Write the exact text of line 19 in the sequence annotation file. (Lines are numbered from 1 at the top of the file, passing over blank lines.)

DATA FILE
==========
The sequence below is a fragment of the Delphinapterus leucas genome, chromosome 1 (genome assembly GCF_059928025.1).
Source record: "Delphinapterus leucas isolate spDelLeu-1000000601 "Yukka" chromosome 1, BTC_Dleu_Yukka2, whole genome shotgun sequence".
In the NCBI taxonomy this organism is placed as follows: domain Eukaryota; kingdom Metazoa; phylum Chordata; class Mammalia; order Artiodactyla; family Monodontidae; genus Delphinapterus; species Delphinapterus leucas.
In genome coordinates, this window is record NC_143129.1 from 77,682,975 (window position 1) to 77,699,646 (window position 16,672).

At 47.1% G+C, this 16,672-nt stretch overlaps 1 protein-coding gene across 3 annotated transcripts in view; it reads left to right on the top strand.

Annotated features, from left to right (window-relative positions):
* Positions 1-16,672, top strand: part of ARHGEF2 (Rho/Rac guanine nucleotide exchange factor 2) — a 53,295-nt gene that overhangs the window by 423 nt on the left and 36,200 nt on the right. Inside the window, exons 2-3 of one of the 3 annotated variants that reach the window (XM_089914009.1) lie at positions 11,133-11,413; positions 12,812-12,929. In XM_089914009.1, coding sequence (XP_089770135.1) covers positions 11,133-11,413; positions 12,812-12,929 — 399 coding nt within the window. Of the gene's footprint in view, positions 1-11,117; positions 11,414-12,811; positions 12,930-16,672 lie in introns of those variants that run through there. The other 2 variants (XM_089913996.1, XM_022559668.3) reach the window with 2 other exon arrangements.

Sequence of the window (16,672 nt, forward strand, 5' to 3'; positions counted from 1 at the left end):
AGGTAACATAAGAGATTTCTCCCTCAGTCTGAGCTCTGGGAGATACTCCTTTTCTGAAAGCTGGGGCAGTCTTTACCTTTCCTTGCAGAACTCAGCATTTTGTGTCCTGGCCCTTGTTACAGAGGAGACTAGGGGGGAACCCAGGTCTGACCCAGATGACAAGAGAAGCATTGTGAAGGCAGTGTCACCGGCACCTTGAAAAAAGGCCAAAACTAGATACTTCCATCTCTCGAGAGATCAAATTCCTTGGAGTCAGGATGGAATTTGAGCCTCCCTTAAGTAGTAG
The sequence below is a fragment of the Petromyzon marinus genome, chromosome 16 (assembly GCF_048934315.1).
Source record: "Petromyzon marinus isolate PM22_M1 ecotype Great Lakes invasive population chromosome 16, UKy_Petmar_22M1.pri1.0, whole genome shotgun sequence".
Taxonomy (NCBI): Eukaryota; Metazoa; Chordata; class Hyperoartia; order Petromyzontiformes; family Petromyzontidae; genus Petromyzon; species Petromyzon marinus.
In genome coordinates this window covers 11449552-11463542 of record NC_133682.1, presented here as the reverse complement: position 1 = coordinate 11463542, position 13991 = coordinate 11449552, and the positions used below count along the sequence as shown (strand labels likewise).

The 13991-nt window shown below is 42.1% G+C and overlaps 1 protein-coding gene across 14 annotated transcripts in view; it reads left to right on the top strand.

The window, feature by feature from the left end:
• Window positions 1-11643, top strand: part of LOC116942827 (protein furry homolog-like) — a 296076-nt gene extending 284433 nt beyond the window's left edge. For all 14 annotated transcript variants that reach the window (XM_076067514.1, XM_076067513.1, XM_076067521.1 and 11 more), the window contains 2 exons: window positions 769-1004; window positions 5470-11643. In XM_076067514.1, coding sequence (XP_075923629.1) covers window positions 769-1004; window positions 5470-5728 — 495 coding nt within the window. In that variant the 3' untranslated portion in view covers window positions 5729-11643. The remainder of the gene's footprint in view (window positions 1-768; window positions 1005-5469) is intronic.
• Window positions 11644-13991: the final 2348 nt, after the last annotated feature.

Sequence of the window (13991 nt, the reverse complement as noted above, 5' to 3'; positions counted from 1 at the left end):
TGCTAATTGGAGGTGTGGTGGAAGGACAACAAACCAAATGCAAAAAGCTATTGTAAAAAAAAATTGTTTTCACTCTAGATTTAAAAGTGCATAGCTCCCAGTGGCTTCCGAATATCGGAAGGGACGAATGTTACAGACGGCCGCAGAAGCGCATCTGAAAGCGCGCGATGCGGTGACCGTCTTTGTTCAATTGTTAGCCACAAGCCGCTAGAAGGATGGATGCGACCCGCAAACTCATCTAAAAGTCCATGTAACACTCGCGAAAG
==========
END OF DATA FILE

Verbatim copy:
TGCTAATTGGAGGTGTGGTGGAAGGACAACAAACCAAATGCAAAAAGCTATTGTAAAAAAAAATTGTTTTCACTCTAGATTTAAAAGTGCATAGCTCCCAGTGGCTTCCGAATATCGGAAGGGACGAATGTTACAGACGGCCGCAGAAGCGCATCTGAAAGCGCGCGATGCGGTGACCGTCTTTGTTCAATTGTTAGCCACAAGCCGCTAGAAGGATGGATGCGACCCGCAAACTCATCTAAAAGTCCATGTAACACTCGCGAAAG